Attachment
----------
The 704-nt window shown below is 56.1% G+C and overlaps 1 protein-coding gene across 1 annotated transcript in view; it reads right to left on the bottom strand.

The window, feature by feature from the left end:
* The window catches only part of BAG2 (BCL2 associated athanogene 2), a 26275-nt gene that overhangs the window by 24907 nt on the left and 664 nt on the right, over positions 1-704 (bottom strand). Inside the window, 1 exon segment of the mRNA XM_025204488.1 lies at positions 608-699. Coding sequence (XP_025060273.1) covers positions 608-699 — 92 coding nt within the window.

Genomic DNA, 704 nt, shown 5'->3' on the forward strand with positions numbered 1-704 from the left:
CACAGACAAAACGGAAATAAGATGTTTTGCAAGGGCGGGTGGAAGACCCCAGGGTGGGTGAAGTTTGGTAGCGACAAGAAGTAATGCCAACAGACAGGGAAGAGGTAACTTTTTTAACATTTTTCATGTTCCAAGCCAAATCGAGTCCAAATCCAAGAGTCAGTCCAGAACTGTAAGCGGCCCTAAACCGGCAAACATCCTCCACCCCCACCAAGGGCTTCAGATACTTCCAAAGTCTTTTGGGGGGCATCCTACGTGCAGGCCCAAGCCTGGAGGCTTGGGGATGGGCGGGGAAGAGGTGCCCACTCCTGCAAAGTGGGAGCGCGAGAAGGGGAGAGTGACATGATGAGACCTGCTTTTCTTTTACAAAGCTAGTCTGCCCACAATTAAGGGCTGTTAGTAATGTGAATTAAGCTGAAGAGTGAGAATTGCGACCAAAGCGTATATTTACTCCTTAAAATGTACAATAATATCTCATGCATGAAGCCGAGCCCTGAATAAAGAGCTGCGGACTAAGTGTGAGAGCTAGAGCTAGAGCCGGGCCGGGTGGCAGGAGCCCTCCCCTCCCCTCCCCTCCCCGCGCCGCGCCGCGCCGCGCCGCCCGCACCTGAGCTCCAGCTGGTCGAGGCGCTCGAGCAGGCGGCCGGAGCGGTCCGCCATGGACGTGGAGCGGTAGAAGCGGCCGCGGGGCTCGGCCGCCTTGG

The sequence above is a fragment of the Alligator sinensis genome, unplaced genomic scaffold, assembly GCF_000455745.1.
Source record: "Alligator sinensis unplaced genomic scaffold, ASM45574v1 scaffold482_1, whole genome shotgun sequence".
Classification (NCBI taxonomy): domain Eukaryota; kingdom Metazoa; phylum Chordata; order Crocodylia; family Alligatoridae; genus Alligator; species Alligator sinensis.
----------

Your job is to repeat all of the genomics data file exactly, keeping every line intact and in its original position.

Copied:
The 704-nt window shown below is 56.1% G+C and overlaps 1 protein-coding gene across 1 annotated transcript in view; it reads right to left on the bottom strand.

The window, feature by feature from the left end:
* The window catches only part of BAG2 (BCL2 associated athanogene 2), a 26275-nt gene that overhangs the window by 24907 nt on the left and 664 nt on the right, over positions 1-704 (bottom strand). Inside the window, 1 exon segment of the mRNA XM_025204488.1 lies at positions 608-699. Coding sequence (XP_025060273.1) covers positions 608-699 — 92 coding nt within the window.

Genomic DNA, 704 nt, shown 5'->3' on the forward strand with positions numbered 1-704 from the left:
CACAGACAAAACGGAAATAAGATGTTTTGCAAGGGCGGGTGGAAGACCCCAGGGTGGGTGAAGTTTGGTAGCGACAAGAAGTAATGCCAACAGACAGGGAAGAGGTAACTTTTTTAACATTTTTCATGTTCCAAGCCAAATCGAGTCCAAATCCAAGAGTCAGTCCAGAACTGTAAGCGGCCCTAAACCGGCAAACATCCTCCACCCCCACCAAGGGCTTCAGATACTTCCAAAGTCTTTTGGGGGGCATCCTACGTGCAGGCCCAAGCCTGGAGGCTTGGGGATGGGCGGGGAAGAGGTGCCCACTCCTGCAAAGTGGGAGCGCGAGAAGGGGAGAGTGACATGATGAGACCTGCTTTTCTTTTACAAAGCTAGTCTGCCCACAATTAAGGGCTGTTAGTAATGTGAATTAAGCTGAAGAGTGAGAATTGCGACCAAAGCGTATATTTACTCCTTAAAATGTACAATAATATCTCATGCATGAAGCCGAGCCCTGAATAAAGAGCTGCGGACTAAGTGTGAGAGCTAGAGCTAGAGCCGGGCCGGGTGGCAGGAGCCCTCCCCTCCCCTCCCCTCCCCGCGCCGCGCCGCGCCGCGCCGCCCGCACCTGAGCTCCAGCTGGTCGAGGCGCTCGAGCAGGCGGCCGGAGCGGTCCGCCATGGACGTGGAGCGGTAGAAGCGGCCGCGGGGCTCGGCCGCCTTGG

The sequence above is a fragment of the Alligator sinensis genome, unplaced genomic scaffold, assembly GCF_000455745.1.
Source record: "Alligator sinensis unplaced genomic scaffold, ASM45574v1 scaffold482_1, whole genome shotgun sequence".
Classification (NCBI taxonomy): domain Eukaryota; kingdom Metazoa; phylum Chordata; order Crocodylia; family Alligatoridae; genus Alligator; species Alligator sinensis.